When President George W. Bush signed the Partial-Birth Abortion Ban Act of 2003, Dr. Carhart sued again. However, the Supreme Court reversed course when the decision’s author, Justice Anthony Kennedy, arguing that federal law “expresses respect for the dignity of human life.”

Starting in 2010, Dr. Carhart commuted weekly from Nebraska to another clinic he opened in Germantown, Maryland, which specialized in late-term abortions. He was the medical director of both facilities and continued to do so until this month. Opponents of abortion saw him as a major target of criticism, and in 2013 operators posing as patients recorded visits and drew pictures of him wide publicity.

Its Bellevue facility currently lacks a permanent successor. He told CNN last year: “I’m 80. I don’t have to have abortions anymore. Right now I’m looking for doctors to replace me or help me, but the biggest problem is finding someone willing to take the target off my back and put it on theirs.’

LeRoy Harrison Carhart Jr. was born October 28, 1941 in Trenton, NJ His father operated a printing press for a small newspaper in the Trenton area and his mother, Verona (Morgan) Carhart, was a homemaker.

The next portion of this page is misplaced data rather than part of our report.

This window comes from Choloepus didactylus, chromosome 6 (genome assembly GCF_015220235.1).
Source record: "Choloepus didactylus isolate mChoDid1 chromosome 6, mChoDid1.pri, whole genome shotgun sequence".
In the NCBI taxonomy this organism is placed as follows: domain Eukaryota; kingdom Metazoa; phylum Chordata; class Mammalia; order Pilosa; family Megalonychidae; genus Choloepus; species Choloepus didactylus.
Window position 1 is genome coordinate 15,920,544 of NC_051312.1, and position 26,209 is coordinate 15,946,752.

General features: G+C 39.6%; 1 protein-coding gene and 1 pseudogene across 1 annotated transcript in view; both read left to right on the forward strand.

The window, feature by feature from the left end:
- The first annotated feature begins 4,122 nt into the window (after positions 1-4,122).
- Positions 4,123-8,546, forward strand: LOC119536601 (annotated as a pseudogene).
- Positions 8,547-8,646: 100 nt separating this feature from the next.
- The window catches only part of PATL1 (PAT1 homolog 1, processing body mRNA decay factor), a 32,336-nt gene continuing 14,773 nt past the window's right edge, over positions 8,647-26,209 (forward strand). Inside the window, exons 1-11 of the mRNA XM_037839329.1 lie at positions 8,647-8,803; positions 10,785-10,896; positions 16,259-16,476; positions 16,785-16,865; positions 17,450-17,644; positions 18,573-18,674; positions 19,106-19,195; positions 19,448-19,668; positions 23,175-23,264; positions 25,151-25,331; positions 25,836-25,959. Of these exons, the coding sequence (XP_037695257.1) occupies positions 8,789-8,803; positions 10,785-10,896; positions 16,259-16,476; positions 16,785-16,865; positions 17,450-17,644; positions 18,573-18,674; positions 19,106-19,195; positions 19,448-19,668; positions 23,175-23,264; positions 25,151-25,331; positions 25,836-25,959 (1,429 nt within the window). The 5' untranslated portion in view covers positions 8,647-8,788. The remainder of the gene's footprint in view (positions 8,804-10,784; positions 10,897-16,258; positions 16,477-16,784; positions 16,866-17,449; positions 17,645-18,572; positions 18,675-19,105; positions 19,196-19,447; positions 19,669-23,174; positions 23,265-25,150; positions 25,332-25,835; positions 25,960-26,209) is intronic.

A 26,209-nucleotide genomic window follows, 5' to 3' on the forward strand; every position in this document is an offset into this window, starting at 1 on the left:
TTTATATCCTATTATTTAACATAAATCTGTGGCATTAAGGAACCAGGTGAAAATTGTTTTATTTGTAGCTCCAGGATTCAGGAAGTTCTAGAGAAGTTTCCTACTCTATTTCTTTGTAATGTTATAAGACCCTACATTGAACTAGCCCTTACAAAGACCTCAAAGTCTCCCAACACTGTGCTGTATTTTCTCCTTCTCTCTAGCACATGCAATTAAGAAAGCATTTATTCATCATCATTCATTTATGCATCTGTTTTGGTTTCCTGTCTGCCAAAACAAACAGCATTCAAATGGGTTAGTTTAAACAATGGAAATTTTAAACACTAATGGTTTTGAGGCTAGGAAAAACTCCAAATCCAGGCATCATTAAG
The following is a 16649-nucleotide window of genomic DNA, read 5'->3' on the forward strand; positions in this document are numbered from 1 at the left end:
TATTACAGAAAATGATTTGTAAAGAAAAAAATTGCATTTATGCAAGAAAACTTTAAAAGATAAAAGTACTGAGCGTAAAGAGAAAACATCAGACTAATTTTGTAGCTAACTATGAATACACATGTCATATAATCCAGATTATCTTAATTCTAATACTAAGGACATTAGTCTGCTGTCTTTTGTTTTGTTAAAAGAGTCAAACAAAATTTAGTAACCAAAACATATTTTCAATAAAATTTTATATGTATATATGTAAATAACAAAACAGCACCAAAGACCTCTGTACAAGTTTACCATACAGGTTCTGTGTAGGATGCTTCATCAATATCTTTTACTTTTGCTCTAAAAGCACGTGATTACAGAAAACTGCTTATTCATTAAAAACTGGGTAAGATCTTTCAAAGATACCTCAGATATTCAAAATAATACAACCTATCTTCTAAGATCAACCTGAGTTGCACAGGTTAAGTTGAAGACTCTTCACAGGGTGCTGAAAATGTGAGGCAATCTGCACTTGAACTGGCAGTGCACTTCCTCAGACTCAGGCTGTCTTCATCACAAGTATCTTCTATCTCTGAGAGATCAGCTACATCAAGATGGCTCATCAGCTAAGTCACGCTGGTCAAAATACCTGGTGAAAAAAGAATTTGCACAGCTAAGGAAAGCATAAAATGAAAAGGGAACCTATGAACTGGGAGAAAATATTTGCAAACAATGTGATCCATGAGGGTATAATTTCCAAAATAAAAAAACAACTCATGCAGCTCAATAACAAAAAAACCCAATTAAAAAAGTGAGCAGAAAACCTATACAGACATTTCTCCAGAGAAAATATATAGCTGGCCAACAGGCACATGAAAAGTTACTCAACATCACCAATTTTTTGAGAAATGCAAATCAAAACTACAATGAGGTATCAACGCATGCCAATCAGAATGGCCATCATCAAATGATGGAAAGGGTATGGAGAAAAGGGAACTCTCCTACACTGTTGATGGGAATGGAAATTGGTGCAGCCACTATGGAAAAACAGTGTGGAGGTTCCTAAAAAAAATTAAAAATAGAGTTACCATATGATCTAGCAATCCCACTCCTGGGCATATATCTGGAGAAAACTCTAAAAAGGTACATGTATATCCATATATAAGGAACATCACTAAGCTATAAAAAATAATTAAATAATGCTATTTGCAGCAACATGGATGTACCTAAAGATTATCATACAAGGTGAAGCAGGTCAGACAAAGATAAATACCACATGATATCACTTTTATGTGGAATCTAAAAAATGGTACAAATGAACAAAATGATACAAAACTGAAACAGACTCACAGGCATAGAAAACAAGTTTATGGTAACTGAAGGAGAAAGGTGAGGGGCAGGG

As a young man, Dr. Carhart on becoming a Lutheran minister. He married his high school sweetheart, Mary Clark, in 1964; graduated from Rutgers University with a bachelor’s degree in business administration; and joined the Air Force. He trained as a fighter pilot but never saw combat. He was honorably discharged in 1985.

While still in the military, he began medical school at Hahnemann Medical College in Philadelphia (now Drexel University College of Medicine). He graduated in 1973, the same year as Roe v. Wade. Previously, abortions were not widely available in Pennsylvania.

He often recounted his memories of seeing the side effects of self-induced abortions performed with knitting needles or hangers, some leaving women sterile and some even killing them.

“It was terrible, worse than watching people die in war,” he told The Times.

In 1978, he began working as a surgeon at the military hospital at Offutt Air Force Base, south of Bellevue. That same year he bought a farm, about 65 acres, and never left. His daughter, Mrs. Weatherby, runs a horse business on the property, provides catering, breeding and competitions.

Besides her, Dr. Carhart is survived by his wife; his son, LeRoy; and a grandson.

Dr. Carhart was modest in his philosophical comments about abortion. He thought a perfect world would have no abortions—but also that he didn’t live in a perfect world. He claimed that neither he nor religious scholars or scientists knew when life began, adding that mothers were the only experts on the matter.

He had a specific belief in something else: that abortion was inevitable and that abortions performed unprofessionally could lead to serious injury or death. This motivated him to train his colleagues. His daughter estimated that during his lifetime, Dr. Carhart trained 300 to 500 doctors in how to perform abortions.